Feeding on the Word

Interesting discussion by Dr. Ben Witherington on the sacremental (grace imparting) role of Bible reading.
If a sacrament is a means of grace, by which is meant a means of divine influence and change in a person's life, then surely the Word of God and its proclamation, reading, hearing learning, memorizing is a sacrament. We just don't tend to call it that. Consider however what is said about the Word of God in the NT at various junctures. The Word of God is seen as something living which dwells richly in the believer once received, probing and changing the person inwardly.
I grew up in the Baptist tradition where we denied the existence of sacraments, and called communion and baptism "ordinances." However, we frequently talked of Bible reading and study as feeding our souls. Is that not a sacramental function?

Read the rest of the discussion at Feed on the Word - Ben Witherington on the Bible and Culture

Tuesday, September 22, 2009

Dangerous, Laborious and Profitable

St. Augustine commenting on the Trinity that “in no other subject is error more dangerous, or inquiry more laborious, or the discovery of truth more profitable.”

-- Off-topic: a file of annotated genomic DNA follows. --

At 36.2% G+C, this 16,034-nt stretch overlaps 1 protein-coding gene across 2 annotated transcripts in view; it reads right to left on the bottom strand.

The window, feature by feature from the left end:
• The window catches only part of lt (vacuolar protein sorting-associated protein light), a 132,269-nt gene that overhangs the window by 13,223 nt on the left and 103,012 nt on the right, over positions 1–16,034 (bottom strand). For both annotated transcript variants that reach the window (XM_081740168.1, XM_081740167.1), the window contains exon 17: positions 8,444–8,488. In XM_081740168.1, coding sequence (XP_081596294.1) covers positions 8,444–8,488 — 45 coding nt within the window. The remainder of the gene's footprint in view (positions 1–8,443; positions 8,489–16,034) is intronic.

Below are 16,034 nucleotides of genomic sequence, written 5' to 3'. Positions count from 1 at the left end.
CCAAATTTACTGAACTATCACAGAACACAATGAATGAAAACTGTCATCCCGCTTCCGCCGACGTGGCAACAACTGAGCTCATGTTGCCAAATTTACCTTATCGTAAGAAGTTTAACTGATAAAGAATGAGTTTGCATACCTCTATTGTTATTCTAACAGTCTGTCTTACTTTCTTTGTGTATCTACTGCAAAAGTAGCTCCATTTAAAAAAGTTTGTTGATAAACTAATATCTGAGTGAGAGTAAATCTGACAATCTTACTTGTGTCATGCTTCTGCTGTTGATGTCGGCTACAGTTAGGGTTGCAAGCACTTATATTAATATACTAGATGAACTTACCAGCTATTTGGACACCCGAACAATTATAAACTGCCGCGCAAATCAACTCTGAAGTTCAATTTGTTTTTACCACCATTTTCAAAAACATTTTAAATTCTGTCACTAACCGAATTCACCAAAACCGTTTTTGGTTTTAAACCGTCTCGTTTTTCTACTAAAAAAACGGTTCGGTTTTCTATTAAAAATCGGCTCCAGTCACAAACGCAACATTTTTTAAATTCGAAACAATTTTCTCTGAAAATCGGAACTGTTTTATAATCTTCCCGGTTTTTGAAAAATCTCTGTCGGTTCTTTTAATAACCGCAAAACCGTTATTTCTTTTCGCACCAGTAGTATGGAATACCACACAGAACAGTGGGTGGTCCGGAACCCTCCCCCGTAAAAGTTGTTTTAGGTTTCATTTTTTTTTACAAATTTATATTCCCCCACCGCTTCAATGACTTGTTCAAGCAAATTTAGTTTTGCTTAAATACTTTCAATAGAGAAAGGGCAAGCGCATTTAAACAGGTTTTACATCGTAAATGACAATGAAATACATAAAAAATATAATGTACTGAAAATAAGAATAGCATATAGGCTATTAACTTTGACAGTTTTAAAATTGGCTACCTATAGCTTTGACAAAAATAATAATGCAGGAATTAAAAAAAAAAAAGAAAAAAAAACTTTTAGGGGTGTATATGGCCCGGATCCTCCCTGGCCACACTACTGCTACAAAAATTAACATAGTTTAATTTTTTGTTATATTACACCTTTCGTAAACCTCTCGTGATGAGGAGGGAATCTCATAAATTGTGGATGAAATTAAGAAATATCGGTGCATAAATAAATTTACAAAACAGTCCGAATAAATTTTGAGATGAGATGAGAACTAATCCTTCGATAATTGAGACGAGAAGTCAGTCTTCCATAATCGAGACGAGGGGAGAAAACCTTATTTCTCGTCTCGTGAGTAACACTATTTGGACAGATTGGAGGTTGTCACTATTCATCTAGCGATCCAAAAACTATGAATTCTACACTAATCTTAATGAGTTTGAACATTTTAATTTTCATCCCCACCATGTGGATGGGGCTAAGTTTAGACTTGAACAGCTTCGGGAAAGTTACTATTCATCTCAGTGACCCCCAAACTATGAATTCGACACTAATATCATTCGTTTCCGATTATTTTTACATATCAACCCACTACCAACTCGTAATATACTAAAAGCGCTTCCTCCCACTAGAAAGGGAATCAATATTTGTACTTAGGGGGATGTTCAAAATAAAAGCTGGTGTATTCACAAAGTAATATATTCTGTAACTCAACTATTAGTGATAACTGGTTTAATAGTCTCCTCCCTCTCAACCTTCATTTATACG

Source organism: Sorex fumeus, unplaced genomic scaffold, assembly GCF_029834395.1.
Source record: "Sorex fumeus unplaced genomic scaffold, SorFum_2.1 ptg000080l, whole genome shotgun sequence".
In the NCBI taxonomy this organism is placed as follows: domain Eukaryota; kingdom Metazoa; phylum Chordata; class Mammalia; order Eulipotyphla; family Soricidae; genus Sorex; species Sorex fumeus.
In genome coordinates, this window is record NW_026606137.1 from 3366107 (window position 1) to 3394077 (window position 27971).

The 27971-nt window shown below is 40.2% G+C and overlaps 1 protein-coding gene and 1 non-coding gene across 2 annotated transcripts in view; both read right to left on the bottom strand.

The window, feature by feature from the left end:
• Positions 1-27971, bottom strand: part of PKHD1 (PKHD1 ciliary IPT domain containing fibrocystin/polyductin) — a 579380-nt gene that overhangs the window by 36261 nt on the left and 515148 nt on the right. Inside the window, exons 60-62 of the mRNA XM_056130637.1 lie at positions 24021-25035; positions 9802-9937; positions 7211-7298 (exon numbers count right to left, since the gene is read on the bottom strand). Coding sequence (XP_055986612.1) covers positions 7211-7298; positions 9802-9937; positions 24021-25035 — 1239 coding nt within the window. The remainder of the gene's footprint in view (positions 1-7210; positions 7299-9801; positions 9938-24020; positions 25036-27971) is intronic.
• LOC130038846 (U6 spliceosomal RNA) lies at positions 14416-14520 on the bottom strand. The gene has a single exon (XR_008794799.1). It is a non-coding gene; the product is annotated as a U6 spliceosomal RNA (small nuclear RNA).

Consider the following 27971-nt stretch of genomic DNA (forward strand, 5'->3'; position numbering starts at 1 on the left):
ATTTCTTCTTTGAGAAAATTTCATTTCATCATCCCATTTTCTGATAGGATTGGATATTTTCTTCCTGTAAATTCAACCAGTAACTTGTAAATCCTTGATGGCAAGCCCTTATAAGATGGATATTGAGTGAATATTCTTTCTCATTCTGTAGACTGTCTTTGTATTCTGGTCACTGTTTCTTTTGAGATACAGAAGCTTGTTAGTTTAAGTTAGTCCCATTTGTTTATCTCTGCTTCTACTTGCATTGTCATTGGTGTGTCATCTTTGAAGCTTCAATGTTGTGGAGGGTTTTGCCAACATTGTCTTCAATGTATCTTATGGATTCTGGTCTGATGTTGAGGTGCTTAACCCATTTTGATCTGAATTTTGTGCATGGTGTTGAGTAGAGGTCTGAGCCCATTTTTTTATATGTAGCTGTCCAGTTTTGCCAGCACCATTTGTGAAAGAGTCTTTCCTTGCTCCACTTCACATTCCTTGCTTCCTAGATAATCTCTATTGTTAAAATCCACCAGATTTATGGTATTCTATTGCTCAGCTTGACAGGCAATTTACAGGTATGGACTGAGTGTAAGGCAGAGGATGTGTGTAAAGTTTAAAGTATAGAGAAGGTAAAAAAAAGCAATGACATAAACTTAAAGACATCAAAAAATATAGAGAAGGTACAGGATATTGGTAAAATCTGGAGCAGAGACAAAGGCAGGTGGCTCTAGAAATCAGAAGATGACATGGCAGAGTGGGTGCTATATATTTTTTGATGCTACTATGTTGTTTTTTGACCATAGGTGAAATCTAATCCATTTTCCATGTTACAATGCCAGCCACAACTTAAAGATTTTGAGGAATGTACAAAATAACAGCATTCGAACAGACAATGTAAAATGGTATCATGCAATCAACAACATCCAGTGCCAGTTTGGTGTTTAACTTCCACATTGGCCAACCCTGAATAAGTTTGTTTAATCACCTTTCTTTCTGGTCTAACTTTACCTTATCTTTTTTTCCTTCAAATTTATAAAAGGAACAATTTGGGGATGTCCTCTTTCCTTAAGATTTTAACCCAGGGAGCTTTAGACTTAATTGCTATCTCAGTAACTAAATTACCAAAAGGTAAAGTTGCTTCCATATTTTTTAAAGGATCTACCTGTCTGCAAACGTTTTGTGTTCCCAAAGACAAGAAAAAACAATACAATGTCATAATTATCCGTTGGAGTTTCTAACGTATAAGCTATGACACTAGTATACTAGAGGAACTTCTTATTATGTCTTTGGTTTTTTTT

Hat Tip: DeYoung, Restless, and Reformed: The Most Important Doctrine Many Never Think About

BTW the whole article at the above link is very good.

Honesty & Humility

Found this very good discussion on the nature of humility by Michael Kelley at Forward Progress. I like the fact that he puts God at the center and I agree with what he says.

Humility is a tricky subject, to say the least. It’s tricky because I might write a post that tells you what I have learned about being humble. But then I wouldn’t be humble any more because I’d be proud of my humility. Or I might write a post about what an idiot I am. But the truth is I don’t really think I’m that much of an idiot, so I’d be feigning humility in order to get you to like me. Once again, you have pride masquarading as humility.

I think the best solution to this quandry is also the simplest one: let’s adopt the philosophy of just being honest.

When you’re honest, you can admit that you’re good at certain things. True, you’re ot the best at them, but you’re good at them nontheless. But let’s take that honesty even further. Though you admit you are good at certain things, you really can’t take credit for them.